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Archive for June, 2010

I’ve been thinking a lot about the term e-discovery and how much I’ve grown to dislike and distrust it over the years.  At best, it’s an unnecessary term.  At worst, it’s a ploy to compound the complexities of an already expensive and time consuming process.  It’s led to an onslaught of other made up terms that arise to confuse us on a daily basis such as my personal favorites ESI (Electronically Stored Information) and ECA (Early Case Assessment).  Do we really need to memorize acronyms for those?  It has completely distracted us from the core discovery process, which I would say is as simple as identifying, reviewing, and producing relevant information.  Let’s explore.

First off, is it still necessary for us to qualify everything in our lives as electronic?  Did you listen to e-music today during your morning commute?  Clearly a very small percentage of the music we listen to these days is analog.  And clearly there is a very small percentage of discoverable information in paper form.  It’s just discovery but the format of the information has changed.  Music is just music and so it goes with discovery.

Why does it matter?  You might be thinking that adding the “E” doesn’t hurt anything, but in my experience it opens the door to a slew of unnecessary complexities.  An industry has been unleashed to scare us all about the challenges of e-discovery.  It’s true that the amount of discoverable information has grown exponentially because of technologies like email, multi-media, and social media but then again the tools for managing that information greatly offset those challenges.  Honestly, would you rather have to parse through 10,000 pages of paper or 1,000,000 pages of electronic information hooked into a search engine and available anytime via an internet connection?  I’d take the million.

The other issue I see is that e-discovery has been used as an excuse to tack on additional unreasonable complexities to the discovery process.  There is clearly an important place for forensics experts in the industry, but haven’t things gotten out of control?  Asking people to review the full forensically sound chain of custody and history of a document would be like dusting and fingerprinting every single piece of paper you find in a file cabinet.  And then producing that along with copies of the document to the other party.  It’s just not reasonable.  E-discovery has opened the flood gates for people, mostly our technology peers citing some pseudo-technical expertise, to scare people into investing far more resources than necessary to manage the discovery process.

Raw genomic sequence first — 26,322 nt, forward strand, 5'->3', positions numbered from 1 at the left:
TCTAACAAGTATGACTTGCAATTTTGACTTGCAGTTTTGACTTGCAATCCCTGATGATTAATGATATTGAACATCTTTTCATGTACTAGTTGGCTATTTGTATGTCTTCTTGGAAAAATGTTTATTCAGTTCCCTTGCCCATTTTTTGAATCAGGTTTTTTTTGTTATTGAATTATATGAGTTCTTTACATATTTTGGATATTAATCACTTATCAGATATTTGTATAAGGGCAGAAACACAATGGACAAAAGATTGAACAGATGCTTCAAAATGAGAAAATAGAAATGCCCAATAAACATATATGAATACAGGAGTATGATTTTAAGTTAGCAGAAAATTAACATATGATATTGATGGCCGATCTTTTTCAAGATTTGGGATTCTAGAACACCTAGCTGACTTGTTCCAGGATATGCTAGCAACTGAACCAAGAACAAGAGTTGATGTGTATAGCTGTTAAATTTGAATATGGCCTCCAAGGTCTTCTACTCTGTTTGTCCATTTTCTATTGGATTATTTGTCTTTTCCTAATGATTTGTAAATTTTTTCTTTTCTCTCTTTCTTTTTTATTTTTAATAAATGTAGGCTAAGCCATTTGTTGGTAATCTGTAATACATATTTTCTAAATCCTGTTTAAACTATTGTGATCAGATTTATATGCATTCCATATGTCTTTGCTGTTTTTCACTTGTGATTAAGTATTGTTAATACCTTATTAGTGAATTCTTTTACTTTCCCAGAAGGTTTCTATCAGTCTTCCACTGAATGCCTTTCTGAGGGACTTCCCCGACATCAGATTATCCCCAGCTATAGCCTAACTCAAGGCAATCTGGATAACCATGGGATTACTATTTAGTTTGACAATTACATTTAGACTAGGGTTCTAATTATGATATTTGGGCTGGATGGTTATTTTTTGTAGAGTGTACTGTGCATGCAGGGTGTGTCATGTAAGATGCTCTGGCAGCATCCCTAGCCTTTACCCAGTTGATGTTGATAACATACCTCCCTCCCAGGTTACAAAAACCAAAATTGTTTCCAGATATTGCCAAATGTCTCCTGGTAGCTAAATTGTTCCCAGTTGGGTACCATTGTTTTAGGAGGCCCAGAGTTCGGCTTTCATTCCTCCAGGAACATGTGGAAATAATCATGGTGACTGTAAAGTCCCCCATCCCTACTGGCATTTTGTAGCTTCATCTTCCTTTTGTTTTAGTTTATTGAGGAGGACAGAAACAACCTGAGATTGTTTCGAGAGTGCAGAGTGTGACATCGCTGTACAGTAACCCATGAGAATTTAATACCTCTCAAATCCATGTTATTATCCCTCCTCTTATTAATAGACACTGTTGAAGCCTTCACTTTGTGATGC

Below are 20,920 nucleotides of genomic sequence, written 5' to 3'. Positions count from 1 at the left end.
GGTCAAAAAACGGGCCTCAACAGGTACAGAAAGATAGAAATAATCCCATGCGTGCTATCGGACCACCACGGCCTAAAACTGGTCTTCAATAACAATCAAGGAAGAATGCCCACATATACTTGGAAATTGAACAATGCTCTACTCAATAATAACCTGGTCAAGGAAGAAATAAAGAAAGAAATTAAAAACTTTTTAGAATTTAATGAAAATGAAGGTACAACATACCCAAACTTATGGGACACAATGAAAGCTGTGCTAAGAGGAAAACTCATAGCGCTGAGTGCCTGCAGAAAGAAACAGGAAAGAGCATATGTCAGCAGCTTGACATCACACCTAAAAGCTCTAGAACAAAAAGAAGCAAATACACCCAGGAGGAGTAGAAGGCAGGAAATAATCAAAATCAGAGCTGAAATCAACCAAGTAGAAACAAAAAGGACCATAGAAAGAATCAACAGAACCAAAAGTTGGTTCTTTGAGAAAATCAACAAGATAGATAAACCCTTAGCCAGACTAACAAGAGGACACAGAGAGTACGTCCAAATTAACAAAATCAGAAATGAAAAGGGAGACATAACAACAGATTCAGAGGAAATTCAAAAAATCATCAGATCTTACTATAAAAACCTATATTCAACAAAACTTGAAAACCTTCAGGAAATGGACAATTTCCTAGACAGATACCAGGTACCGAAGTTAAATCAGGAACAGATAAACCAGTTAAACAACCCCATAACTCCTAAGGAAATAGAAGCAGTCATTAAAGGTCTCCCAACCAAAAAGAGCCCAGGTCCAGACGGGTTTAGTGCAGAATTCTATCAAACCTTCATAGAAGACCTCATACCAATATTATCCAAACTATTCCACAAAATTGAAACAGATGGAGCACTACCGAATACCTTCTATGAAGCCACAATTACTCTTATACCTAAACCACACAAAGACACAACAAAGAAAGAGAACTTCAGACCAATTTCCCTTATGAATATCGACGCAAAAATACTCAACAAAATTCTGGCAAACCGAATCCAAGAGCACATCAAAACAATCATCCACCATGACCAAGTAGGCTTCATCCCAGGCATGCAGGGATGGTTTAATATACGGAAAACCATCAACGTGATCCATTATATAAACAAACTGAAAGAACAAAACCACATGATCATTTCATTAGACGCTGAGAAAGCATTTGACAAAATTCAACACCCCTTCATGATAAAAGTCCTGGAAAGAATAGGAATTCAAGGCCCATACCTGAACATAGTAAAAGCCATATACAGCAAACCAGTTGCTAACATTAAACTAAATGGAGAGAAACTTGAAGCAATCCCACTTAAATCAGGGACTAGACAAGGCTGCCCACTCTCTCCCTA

I’m sure you can think of many more examples.  It took me a long time to distill the simplicity of this discovery process but these days I’m resolute in breaking down the false complexities that this industry has created.  Granted, for many matters, executing on discovery will be expensive and time consuming.  Mostly due to the volume of information that needs to be reviewed.  But the technical complexities really aren’t so bad.  It’s a process as old as our legal system and as a simple as identifying, reviewing, and producing relevant information.  Sorry, I mean e-information.

See Rakesh’s take as well on Frank from ’08.

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We’re excited to be adding some new engineering power to the Nextpoint Lab team.  If you know anybody that might be interested, please pass along our posting.  Thanks!

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Nextpoint is currently looking for talented software engineers to assist us in building the next generation of web-based litigation technologies.  We are the pioneers of cloud computing in the legal industry with products that help corporations and law firms manage their evidence, e-discovery, and electronically stored information. This is an exciting opportunity to play a key role in developing industry shaping products with an established market leader.

The ideal candidate will have an undergraduate degree in Computer Science or Engineering. They will be well versed in multiple web development technologies and passionate about web-based software development. Specifically we use the following technologies:

Ruby on Rails
Merb
Javascript
MySQL
Cloud-computing & virtualization
And many more

Compensation:
This is a full-time, salaried position. Compensation is competitive and commensurate with experience. With full time employment, the company offers a full range of benefits including paid vacation, 401k plan, and health insurance.

The Nextpoint Lab is an informal, creative, and energetic team environment located near downtown Madison on Lake Monona. We’re a hard working group that encourages engineers to develop a rounded skill-set including functional and architectural design, development, testing, and project management. Check us out at nextpointlab.com.

If interested in the position, please send your resume and cover letter to engineers@nextpoint.com.

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We’re excited to announce our newest product CloudPreservation.com!  Check out the press release http://pnt.me/cp-pr and we’d like to invite you to sign-up and join the beta program.

We’ll be posting a lot more information on CloudPreservation.com in the near future.  It’s a completely web-based solution for preserving your website, blog, and social marketing content.  It’s a blast to use, seriously affordable, and for legal and compliance reasons a must-have for every organization.

One final note, while the service is in beta we’d like to encourage any and all feedback.  Feel free to comment right here on the blog or email us at cloudpreservationbeta@nextpoint.com.  We value your insight and look forward to hearing from you!

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